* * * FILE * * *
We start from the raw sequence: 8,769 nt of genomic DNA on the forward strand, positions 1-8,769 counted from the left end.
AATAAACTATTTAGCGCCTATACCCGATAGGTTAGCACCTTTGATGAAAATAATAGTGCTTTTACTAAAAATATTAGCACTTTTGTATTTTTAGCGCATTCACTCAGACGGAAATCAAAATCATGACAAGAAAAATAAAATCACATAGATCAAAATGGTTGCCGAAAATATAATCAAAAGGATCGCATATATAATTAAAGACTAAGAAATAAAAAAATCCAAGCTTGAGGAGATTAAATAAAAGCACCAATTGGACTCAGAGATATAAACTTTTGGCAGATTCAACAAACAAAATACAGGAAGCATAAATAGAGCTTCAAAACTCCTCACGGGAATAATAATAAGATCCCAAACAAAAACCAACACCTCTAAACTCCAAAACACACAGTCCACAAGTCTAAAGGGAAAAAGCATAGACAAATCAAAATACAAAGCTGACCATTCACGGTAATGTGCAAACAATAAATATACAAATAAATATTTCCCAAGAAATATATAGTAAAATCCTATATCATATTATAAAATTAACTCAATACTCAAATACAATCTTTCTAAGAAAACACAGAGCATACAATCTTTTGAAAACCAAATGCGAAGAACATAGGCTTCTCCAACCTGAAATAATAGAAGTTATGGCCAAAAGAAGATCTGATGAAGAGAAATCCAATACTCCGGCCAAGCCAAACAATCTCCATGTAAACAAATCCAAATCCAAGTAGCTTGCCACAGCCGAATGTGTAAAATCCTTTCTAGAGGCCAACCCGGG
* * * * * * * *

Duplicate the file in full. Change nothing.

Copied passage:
We start from the raw sequence: 8,769 nt of genomic DNA on the forward strand, positions 1-8,769 counted from the left end.
AATAAACTATTTAGCGCCTATACCCGATAGGTTAGCACCTTTGATGAAAATAATAGTGCTTTTACTAAAAATATTAGCACTTTTGTATTTTTAGCGCATTCACTCAGACGGAAATCAAAATCATGACAAGAAAAATAAAATCACATAGATCAAAATGGTTGCCGAAAATATAATCAAAAGGATCGCATATATAATTAAAGACTAAGAAATAAAAAAATCCAAGCTTGAGGAGATTAAATAAAAGCACCAATTGGACTCAGAGATATAAACTTTTGGCAGATTCAACAAACAAAATACAGGAAGCATAAATAGAGCTTCAAAACTCCTCACGGGAATAATAATAAGATCCCAAACAAAAACCAACACCTCTAAACTCCAAAACACACAGTCCACAAGTCTAAAGGGAAAAAGCATAGACAAATCAAAATACAAAGCTGACCATTCACGGTAATGTGCAAACAATAAATATACAAATAAATATTTCCCAAGAAATATATAGTAAAATCCTATATCATATTATAAAATTAACTCAATACTCAAATACAATCTTTCTAAGAAAACACAGAGCATACAATCTTTTGAAAACCAAATGCGAAGAACATAGGCTTCTCCAACCTGAAATAATAGAAGTTATGGCCAAAAGAAGATCTGATGAAGAGAAATCCAATACTCCGGCCAAGCCAAACAATCTCCATGTAAACAAATCCAAATCCAAGTAGCTTGCCACAGCCGAATGTGTAAAATCCTTTCTAGAGGCCAACCCGGG